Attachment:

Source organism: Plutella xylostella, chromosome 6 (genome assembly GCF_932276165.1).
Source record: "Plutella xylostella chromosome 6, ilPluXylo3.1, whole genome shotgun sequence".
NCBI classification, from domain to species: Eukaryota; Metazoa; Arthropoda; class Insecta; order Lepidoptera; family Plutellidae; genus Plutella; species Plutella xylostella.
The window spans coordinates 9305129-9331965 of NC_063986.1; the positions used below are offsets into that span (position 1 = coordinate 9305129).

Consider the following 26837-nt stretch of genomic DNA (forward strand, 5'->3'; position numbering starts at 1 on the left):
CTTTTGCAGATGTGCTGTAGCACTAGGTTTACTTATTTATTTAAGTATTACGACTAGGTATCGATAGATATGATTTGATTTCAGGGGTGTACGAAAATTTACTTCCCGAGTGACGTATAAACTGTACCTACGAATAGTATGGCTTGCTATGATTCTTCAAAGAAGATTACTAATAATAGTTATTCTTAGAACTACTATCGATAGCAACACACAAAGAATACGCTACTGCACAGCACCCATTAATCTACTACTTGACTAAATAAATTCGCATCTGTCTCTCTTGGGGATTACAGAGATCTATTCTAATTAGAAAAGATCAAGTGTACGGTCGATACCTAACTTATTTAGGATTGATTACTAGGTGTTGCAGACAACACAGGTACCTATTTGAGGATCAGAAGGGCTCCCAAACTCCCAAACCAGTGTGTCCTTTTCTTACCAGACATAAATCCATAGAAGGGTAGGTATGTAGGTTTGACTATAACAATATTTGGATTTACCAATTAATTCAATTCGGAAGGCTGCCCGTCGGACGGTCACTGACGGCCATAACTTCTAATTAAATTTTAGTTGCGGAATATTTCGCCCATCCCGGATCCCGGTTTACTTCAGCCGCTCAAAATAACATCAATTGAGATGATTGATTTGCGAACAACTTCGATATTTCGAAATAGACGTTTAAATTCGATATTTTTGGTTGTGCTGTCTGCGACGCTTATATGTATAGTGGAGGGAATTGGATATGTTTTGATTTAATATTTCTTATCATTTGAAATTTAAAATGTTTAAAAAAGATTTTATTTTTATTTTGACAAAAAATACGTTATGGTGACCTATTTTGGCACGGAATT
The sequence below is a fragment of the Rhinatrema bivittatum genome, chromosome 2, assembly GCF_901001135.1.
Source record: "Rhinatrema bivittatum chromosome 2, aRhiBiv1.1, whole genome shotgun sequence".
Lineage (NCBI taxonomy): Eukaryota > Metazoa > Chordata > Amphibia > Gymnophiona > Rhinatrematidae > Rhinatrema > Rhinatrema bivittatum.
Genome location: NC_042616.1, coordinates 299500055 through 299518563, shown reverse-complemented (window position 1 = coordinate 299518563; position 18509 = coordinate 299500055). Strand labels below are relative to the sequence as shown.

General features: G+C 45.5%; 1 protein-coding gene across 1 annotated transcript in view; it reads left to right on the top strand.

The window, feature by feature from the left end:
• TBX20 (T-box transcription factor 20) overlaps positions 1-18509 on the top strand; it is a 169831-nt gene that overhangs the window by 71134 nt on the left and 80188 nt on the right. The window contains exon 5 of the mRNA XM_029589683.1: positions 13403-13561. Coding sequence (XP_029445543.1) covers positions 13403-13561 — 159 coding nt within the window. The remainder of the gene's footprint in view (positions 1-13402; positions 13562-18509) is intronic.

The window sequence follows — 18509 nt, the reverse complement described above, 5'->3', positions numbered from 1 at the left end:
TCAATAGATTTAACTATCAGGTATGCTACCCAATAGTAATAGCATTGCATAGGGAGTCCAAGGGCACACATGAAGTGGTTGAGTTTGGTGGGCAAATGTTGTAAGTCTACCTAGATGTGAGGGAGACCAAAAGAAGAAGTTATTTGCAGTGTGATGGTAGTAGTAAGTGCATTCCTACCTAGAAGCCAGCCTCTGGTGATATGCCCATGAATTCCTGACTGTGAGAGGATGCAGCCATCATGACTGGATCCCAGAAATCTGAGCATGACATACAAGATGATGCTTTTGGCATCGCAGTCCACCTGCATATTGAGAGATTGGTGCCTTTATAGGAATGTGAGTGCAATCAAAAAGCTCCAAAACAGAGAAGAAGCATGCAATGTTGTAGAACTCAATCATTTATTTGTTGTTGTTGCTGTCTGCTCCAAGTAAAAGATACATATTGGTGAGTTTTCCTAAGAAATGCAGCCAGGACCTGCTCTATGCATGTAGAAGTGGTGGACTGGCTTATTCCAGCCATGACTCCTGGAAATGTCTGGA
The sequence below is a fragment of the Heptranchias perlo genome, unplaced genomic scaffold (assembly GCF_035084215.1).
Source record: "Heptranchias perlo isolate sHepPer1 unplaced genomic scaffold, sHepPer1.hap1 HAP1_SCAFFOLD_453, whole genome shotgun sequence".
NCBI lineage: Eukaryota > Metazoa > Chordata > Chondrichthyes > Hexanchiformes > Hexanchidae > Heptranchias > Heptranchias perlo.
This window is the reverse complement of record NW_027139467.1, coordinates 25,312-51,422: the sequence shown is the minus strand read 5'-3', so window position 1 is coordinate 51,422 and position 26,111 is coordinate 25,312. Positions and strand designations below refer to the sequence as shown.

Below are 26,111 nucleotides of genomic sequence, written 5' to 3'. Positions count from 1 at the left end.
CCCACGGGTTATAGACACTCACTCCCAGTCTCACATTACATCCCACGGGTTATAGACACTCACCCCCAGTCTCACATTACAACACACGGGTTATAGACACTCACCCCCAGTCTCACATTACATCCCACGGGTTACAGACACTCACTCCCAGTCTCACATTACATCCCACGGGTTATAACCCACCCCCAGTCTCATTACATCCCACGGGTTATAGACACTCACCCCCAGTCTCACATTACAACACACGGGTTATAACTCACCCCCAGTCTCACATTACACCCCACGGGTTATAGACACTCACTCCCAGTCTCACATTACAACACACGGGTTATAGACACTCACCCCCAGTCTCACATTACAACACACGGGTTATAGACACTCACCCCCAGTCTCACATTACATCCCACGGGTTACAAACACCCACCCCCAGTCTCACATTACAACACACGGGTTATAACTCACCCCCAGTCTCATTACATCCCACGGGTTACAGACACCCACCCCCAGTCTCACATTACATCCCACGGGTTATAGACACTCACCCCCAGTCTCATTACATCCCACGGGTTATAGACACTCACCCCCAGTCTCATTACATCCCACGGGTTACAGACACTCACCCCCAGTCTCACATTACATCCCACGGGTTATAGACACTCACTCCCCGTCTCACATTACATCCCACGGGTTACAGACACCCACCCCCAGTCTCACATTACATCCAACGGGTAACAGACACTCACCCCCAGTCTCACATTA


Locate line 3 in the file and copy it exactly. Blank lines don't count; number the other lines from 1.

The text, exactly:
NCBI classification, from domain to species: Eukaryota; Metazoa; Arthropoda; class Insecta; order Lepidoptera; family Plutellidae; genus Plutella; species Plutella xylostella.